Slice Of Life: ​A humble champion rises

Ashley Fourie.

Ashley Fourie.

The defending champ talked shit and taunted nonstop in the build-up to the title bout. That’s the last thing you want to do to my fighter!

Patrick Mukala is a humble, religious guy who has a special dislike for bullies. When he first walked into my gym he could barely speak a word of English. He had moved to South Africa because the promoters at home in the DRC could no longer afford him. In his first couple of fights all he could say at the press conferences was “I’m going to knock him”.

And he did that. After 8 professional fights Patrick has seven knockouts. But, instead of showboating, he would always go check on his opponent and help him to his feet.

I knew from the first day we trained that he was going to be a world champion. I helped him get sorted with a better job so he could dedicate more time to becoming one of the best in his division.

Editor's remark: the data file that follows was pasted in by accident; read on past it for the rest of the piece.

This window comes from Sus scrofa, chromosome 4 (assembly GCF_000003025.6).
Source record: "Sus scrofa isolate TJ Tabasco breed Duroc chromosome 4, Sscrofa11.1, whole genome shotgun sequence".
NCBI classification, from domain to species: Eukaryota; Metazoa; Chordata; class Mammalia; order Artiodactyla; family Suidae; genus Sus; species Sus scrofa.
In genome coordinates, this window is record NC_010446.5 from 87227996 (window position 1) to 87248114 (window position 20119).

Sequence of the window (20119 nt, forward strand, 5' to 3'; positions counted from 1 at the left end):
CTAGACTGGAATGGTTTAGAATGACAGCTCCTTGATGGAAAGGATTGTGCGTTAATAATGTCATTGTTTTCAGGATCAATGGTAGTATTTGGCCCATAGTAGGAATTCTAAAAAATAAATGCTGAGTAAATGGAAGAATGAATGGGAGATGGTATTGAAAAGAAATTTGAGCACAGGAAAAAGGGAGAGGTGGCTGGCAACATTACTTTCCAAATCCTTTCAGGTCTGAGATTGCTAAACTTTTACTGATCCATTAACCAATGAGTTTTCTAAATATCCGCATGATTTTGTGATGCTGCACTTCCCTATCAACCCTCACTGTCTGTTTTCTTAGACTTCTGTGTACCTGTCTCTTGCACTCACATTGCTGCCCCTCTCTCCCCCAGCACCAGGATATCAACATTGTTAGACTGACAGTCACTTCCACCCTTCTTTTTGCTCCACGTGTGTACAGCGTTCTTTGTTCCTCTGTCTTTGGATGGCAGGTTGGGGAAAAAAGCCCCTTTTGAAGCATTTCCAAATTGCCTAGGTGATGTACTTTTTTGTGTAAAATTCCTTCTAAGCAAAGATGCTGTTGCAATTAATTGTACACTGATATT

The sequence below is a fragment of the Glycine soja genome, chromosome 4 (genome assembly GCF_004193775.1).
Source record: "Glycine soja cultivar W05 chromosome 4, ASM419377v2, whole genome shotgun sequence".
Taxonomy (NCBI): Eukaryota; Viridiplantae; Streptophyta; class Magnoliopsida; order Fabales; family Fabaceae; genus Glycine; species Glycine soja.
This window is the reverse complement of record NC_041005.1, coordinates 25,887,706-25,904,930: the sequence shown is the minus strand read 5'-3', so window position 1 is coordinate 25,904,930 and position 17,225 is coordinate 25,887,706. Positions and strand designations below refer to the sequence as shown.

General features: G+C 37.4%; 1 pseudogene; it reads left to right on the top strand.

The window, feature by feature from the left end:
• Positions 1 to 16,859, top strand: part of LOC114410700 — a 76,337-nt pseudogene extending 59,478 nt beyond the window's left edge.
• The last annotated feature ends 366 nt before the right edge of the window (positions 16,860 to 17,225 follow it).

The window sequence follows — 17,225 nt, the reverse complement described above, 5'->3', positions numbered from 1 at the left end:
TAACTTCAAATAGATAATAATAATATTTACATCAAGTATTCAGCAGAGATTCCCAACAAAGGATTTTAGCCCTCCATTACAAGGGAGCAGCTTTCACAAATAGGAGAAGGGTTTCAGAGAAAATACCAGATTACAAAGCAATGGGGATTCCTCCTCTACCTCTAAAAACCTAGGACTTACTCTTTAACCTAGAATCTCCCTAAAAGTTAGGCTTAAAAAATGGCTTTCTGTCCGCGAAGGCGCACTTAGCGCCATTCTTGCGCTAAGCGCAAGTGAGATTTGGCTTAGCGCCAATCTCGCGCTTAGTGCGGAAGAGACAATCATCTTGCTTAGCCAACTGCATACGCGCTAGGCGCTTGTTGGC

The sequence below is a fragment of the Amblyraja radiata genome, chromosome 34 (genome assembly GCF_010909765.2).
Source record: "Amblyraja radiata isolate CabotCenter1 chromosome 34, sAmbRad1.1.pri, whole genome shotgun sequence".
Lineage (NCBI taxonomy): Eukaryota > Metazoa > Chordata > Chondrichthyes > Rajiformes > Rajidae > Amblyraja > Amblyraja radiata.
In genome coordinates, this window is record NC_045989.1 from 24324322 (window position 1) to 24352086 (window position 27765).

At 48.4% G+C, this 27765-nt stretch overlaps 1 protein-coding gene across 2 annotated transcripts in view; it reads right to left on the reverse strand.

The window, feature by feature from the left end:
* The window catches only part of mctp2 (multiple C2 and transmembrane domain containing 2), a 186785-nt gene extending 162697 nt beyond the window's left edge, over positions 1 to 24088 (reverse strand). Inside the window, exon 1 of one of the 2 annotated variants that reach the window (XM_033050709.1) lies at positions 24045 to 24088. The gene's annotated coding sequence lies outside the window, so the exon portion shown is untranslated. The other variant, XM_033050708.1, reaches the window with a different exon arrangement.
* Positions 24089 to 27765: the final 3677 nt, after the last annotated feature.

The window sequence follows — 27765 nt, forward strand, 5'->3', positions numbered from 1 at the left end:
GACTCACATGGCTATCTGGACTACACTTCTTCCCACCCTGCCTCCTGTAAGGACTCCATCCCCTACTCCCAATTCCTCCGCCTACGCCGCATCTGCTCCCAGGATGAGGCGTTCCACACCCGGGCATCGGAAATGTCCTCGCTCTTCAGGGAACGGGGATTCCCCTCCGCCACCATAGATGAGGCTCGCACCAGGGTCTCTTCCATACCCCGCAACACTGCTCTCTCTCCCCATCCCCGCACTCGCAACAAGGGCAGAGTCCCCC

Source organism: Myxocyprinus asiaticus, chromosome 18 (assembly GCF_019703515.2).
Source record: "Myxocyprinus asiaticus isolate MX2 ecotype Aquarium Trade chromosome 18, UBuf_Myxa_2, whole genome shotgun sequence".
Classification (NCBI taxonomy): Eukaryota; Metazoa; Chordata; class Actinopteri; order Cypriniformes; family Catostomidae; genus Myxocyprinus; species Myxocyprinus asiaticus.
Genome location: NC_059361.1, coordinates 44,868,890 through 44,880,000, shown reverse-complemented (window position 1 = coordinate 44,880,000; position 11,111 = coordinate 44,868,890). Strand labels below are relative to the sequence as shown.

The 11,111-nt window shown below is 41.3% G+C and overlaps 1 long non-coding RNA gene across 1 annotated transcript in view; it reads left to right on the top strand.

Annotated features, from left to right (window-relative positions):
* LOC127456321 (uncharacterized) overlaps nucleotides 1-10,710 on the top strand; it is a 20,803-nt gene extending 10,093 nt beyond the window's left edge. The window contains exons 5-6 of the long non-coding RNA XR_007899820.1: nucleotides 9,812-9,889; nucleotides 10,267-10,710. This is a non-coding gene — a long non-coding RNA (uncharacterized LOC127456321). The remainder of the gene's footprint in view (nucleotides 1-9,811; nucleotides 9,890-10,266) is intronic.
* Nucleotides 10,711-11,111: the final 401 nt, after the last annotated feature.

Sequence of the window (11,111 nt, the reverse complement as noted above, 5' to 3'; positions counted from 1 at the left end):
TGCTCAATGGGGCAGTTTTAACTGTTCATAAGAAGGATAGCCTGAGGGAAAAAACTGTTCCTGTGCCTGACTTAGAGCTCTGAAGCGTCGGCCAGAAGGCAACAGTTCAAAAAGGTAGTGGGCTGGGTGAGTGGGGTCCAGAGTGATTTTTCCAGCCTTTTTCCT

Now, after hundreds of hours in the gym, his title shot had arrived. Everybody in his camp was incredibly nervous, including him. We didn’t know if his opponent – a trash talking, experienced Ghanaian fighter – could be overcome.

The man mocked and provoked Patrick whenever he could. This wasn’t going to be an easy fight and it certainly wasn’t going to be a clean one.

Come seventh round, though, it was Patrick that stood tall – with another knockout. The now former champ refused to acknowledge his consoling embrace. Even his corner was not interested in handshakes.

It mattered little. The man who worked as a security guard when he first came to the country, earning a little over a R1 000 a month, was now the WBA Pan-African Super Middleweight champion. – Ashley Fourie, as told to Luke Feltham

Luke Feltham

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